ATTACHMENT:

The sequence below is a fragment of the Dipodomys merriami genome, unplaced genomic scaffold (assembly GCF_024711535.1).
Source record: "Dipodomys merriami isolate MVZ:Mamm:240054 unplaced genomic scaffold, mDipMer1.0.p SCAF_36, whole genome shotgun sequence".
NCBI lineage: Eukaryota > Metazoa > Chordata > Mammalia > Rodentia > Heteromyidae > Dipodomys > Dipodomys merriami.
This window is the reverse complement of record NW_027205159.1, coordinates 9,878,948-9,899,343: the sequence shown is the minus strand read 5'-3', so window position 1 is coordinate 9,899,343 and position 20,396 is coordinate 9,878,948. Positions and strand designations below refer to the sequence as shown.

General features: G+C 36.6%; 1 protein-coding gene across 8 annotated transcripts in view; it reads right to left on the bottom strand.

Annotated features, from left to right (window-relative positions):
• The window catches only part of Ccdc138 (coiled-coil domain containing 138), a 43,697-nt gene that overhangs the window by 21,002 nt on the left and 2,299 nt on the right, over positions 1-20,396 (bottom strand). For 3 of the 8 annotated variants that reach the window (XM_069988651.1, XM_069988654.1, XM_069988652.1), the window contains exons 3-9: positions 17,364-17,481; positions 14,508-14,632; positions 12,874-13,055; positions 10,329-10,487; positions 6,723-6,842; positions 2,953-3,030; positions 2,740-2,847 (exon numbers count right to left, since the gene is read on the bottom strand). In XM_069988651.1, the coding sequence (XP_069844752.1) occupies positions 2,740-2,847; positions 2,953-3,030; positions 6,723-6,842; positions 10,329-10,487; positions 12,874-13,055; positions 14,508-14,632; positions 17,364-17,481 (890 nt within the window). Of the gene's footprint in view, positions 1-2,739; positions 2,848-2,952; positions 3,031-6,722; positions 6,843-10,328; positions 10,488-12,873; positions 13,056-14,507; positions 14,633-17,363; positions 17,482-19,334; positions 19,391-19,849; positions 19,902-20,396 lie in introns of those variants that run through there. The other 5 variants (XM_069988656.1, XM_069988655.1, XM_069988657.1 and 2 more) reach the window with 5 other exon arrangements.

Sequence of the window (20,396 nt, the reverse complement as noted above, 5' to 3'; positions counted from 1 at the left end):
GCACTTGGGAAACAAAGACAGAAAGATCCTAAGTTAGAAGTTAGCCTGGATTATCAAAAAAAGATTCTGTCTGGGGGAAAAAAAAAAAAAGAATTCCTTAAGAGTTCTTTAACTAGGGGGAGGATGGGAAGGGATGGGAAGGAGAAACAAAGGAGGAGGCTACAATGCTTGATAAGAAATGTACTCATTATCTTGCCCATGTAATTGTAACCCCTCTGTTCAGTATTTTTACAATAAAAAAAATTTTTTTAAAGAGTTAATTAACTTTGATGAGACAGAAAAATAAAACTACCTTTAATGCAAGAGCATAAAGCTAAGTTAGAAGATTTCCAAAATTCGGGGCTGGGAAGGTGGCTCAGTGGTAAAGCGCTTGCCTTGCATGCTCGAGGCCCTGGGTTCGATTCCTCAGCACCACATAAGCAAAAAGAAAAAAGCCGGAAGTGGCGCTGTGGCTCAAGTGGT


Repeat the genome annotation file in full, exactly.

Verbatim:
The sequence below is a fragment of the Dipodomys merriami genome, unplaced genomic scaffold (assembly GCF_024711535.1).
Source record: "Dipodomys merriami isolate MVZ:Mamm:240054 unplaced genomic scaffold, mDipMer1.0.p SCAF_36, whole genome shotgun sequence".
NCBI lineage: Eukaryota > Metazoa > Chordata > Mammalia > Rodentia > Heteromyidae > Dipodomys > Dipodomys merriami.
This window is the reverse complement of record NW_027205159.1, coordinates 9,878,948-9,899,343: the sequence shown is the minus strand read 5'-3', so window position 1 is coordinate 9,899,343 and position 20,396 is coordinate 9,878,948. Positions and strand designations below refer to the sequence as shown.

General features: G+C 36.6%; 1 protein-coding gene across 8 annotated transcripts in view; it reads right to left on the bottom strand.

Annotated features, from left to right (window-relative positions):
• The window catches only part of Ccdc138 (coiled-coil domain containing 138), a 43,697-nt gene that overhangs the window by 21,002 nt on the left and 2,299 nt on the right, over positions 1-20,396 (bottom strand). For 3 of the 8 annotated variants that reach the window (XM_069988651.1, XM_069988654.1, XM_069988652.1), the window contains exons 3-9: positions 17,364-17,481; positions 14,508-14,632; positions 12,874-13,055; positions 10,329-10,487; positions 6,723-6,842; positions 2,953-3,030; positions 2,740-2,847 (exon numbers count right to left, since the gene is read on the bottom strand). In XM_069988651.1, the coding sequence (XP_069844752.1) occupies positions 2,740-2,847; positions 2,953-3,030; positions 6,723-6,842; positions 10,329-10,487; positions 12,874-13,055; positions 14,508-14,632; positions 17,364-17,481 (890 nt within the window). Of the gene's footprint in view, positions 1-2,739; positions 2,848-2,952; positions 3,031-6,722; positions 6,843-10,328; positions 10,488-12,873; positions 13,056-14,507; positions 14,633-17,363; positions 17,482-19,334; positions 19,391-19,849; positions 19,902-20,396 lie in introns of those variants that run through there. The other 5 variants (XM_069988656.1, XM_069988655.1, XM_069988657.1 and 2 more) reach the window with 5 other exon arrangements.

Sequence of the window (20,396 nt, the reverse complement as noted above, 5' to 3'; positions counted from 1 at the left end):
GCACTTGGGAAACAAAGACAGAAAGATCCTAAGTTAGAAGTTAGCCTGGATTATCAAAAAAAGATTCTGTCTGGGGGAAAAAAAAAAAAAGAATTCCTTAAGAGTTCTTTAACTAGGGGGAGGATGGGAAGGGATGGGAAGGAGAAACAAAGGAGGAGGCTACAATGCTTGATAAGAAATGTACTCATTATCTTGCCCATGTAATTGTAACCCCTCTGTTCAGTATTTTTACAATAAAAAAAATTTTTTTAAAGAGTTAATTAACTTTGATGAGACAGAAAAATAAAACTACCTTTAATGCAAGAGCATAAAGCTAAGTTAGAAGATTTCCAAAATTCGGGGCTGGGAAGGTGGCTCAGTGGTAAAGCGCTTGCCTTGCATGCTCGAGGCCCTGGGTTCGATTCCTCAGCACCACATAAGCAAAAAGAAAAAAGCCGGAAGTGGCGCTGTGGCTCAAGTGGT